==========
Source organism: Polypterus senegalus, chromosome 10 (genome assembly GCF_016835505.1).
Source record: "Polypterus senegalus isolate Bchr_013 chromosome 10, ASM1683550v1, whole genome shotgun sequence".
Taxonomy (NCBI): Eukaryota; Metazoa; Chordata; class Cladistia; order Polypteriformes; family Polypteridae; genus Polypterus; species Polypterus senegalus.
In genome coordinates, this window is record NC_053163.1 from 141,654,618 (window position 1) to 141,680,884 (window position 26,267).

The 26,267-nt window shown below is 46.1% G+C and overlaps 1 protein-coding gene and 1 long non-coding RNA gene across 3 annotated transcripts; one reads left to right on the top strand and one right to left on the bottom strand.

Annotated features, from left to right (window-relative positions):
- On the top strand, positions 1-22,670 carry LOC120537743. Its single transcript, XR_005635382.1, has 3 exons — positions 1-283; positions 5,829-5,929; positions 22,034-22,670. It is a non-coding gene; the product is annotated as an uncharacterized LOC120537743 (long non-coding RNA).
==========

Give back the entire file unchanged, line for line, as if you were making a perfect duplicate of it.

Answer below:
Source organism: Polypterus senegalus, chromosome 10 (genome assembly GCF_016835505.1).
Source record: "Polypterus senegalus isolate Bchr_013 chromosome 10, ASM1683550v1, whole genome shotgun sequence".
Taxonomy (NCBI): Eukaryota; Metazoa; Chordata; class Cladistia; order Polypteriformes; family Polypteridae; genus Polypterus; species Polypterus senegalus.
In genome coordinates, this window is record NC_053163.1 from 141,654,618 (window position 1) to 141,680,884 (window position 26,267).

The 26,267-nt window shown below is 46.1% G+C and overlaps 1 protein-coding gene and 1 long non-coding RNA gene across 3 annotated transcripts; one reads left to right on the top strand and one right to left on the bottom strand.

Annotated features, from left to right (window-relative positions):
- On the top strand, positions 1-22,670 carry LOC120537743. Its single transcript, XR_005635382.1, has 3 exons — positions 1-283; positions 5,829-5,929; positions 22,034-22,670. It is a non-coding gene; the product is annotated as an uncharacterized LOC120537743 (long non-coding RNA).